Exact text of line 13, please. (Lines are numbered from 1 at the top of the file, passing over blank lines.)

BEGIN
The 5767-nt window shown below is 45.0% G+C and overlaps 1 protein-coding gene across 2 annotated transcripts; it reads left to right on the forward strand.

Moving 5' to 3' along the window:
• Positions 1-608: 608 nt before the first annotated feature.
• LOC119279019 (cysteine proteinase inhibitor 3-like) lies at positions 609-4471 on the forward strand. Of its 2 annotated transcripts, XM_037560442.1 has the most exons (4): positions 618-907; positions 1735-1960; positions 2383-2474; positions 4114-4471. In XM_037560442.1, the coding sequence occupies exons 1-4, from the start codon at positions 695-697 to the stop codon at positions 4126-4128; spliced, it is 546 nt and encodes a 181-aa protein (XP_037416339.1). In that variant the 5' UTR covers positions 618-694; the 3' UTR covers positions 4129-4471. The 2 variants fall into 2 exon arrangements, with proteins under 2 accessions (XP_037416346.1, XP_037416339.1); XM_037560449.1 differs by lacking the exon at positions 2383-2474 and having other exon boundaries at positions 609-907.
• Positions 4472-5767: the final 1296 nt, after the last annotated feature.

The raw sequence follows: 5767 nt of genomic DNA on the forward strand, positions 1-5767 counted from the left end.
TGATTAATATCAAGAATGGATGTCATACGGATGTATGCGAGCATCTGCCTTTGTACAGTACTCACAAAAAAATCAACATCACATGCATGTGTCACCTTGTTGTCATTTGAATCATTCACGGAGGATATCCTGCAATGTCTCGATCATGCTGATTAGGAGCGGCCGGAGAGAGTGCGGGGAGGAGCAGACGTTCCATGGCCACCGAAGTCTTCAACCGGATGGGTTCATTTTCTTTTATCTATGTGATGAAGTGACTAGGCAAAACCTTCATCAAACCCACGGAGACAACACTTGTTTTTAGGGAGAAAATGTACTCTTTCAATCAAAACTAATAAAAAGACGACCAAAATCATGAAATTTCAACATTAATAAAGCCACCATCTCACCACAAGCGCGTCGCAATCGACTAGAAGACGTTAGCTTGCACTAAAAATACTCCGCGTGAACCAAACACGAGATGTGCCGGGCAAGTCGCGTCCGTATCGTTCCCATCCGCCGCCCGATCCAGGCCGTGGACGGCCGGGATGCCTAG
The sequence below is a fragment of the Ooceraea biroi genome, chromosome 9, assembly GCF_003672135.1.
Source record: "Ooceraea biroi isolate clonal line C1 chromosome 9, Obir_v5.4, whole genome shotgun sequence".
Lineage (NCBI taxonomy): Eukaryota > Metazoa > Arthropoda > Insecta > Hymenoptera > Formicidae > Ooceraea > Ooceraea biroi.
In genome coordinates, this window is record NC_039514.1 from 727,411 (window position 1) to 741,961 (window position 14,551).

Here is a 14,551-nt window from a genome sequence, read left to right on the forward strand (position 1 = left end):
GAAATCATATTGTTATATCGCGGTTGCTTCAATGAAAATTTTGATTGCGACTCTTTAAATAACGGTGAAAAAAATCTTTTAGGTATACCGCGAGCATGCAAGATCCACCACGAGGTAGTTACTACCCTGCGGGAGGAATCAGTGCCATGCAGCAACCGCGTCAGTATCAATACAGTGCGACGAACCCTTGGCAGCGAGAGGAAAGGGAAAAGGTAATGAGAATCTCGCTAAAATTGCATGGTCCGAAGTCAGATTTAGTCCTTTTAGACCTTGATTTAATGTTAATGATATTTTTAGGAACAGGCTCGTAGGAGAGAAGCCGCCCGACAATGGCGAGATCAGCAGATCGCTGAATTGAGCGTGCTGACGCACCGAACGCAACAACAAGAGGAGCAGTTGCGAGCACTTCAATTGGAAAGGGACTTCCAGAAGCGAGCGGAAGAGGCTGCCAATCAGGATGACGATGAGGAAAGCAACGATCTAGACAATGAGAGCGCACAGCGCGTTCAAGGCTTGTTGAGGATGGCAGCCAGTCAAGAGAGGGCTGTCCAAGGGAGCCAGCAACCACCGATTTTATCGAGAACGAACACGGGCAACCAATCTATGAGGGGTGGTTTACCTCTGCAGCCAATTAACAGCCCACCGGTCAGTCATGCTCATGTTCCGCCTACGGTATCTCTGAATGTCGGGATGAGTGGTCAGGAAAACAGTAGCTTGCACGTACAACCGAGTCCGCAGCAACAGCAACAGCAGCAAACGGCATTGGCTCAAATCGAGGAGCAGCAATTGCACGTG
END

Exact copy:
GAAATCATATTGTTATATCGCGGTTGCTTCAATGAAAATTTTGATTGCGACTCTTTAAATAACGGTGAAAAAAATCTTTTAGGTATACCGCGAGCATGCAAGATCCACCACGAGGTAGTTACTACCCTGCGGGAGGAATCAGTGCCATGCAGCAACCGCGTCAGTATCAATACAGTGCGACGAACCCTTGGCAGCGAGAGGAAAGGGAAAAGGTAATGAGAATCTCGCTAAAATTGCATGGTCCGAAGTCAGATTTAGTCCTTTTAGACCTTGATTTAATGTTAATGATATTTTTAGGAACAGGCTCGTAGGAGAGAAGCCGCCCGACAATGGCGAGATCAGCAGATCGCTGAATTGAGCGTGCTGACGCACCGAACGCAACAACAAGAGGAGCAGTTGCGAGCACTTCAATTGGAAAGGGACTTCCAGAAGCGAGCGGAAGAGGCTGCCAATCAGGATGACGATGAGGAAAGCAACGATCTAGACAATGAGAGCGCACAGCGCGTTCAAGGCTTGTTGAGGATGGCAGCCAGTCAAGAGAGGGCTGTCCAAGGGAGCCAGCAACCACCGATTTTATCGAGAACGAACACGGGCAACCAATCTATGAGGGGTGGTTTACCTCTGCAGCCAATTAACAGCCCACCGGTCAGTCATGCTCATGTTCCGCCTACGGTATCTCTGAATGTCGGGATGAGTGGTCAGGAAAACAGTAGCTTGCACGTACAACCGAGTCCGCAGCAACAGCAACAGCAGCAAACGGCATTGGCTCAAATCGAGGAGCAGCAATTGCACGTG